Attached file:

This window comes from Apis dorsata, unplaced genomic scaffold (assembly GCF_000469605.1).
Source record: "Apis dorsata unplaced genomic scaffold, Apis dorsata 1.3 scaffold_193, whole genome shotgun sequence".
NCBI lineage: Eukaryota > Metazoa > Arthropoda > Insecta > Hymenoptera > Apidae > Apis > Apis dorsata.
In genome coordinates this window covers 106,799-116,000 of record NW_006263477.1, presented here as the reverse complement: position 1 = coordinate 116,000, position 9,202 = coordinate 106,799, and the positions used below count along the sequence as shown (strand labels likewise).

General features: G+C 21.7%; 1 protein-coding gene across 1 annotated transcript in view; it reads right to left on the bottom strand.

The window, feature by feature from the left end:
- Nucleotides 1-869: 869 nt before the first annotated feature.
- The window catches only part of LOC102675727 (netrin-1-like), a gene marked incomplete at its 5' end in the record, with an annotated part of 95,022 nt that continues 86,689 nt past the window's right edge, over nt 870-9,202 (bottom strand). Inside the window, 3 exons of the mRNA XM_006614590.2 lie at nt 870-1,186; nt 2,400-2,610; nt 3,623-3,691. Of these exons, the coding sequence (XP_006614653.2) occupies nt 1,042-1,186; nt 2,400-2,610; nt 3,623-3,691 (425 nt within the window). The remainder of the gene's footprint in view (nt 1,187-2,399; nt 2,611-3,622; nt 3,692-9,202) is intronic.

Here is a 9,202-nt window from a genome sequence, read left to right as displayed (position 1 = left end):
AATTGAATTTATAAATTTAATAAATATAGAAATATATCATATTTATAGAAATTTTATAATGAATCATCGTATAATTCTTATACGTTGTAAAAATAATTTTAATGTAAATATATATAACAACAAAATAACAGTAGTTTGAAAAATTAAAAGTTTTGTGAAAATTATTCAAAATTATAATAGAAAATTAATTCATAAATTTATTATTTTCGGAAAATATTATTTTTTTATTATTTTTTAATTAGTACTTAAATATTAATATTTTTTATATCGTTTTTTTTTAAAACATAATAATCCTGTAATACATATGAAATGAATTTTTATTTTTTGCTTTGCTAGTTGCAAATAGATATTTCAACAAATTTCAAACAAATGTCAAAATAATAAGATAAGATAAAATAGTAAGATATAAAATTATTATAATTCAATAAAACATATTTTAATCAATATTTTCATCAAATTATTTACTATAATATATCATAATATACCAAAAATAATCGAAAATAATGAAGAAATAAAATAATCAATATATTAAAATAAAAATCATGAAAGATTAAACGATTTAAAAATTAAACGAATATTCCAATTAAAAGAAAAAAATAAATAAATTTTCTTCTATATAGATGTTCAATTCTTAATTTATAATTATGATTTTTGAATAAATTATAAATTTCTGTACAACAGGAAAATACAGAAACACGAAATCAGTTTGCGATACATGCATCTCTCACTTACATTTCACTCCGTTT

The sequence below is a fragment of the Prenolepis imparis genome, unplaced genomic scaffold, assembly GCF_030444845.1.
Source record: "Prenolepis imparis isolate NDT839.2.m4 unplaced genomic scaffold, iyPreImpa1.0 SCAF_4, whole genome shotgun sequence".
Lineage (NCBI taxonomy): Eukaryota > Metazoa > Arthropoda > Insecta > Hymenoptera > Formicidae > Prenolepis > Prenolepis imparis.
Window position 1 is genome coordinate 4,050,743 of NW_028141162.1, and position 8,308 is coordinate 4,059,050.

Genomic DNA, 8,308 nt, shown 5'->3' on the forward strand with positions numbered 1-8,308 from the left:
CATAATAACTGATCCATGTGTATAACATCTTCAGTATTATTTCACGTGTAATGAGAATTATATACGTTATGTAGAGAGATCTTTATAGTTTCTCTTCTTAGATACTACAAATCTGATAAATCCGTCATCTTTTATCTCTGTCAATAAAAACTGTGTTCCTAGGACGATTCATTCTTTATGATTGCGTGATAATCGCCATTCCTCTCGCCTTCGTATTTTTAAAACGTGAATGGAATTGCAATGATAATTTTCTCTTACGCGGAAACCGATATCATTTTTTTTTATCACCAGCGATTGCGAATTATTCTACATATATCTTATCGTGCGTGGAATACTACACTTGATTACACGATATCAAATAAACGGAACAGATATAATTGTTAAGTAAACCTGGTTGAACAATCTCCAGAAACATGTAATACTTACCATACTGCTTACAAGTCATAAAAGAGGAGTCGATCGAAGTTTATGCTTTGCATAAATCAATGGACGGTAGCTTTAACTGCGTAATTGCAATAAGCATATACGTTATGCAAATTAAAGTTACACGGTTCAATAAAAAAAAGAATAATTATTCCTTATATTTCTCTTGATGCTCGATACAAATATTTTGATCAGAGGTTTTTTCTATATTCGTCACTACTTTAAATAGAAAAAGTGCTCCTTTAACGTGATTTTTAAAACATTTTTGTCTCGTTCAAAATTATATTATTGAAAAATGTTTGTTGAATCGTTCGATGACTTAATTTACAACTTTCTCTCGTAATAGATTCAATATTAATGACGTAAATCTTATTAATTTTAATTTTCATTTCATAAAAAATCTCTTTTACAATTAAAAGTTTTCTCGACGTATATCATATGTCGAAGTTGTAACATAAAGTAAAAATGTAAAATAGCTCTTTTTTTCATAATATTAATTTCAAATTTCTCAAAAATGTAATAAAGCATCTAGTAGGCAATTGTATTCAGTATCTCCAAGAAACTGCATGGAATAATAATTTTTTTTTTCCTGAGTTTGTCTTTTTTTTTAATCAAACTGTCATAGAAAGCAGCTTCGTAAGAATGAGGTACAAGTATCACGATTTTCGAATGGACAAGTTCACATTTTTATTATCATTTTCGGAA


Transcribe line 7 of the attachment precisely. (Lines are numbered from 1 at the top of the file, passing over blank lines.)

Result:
- Nucleotides 1-869: 869 nt before the first annotated feature.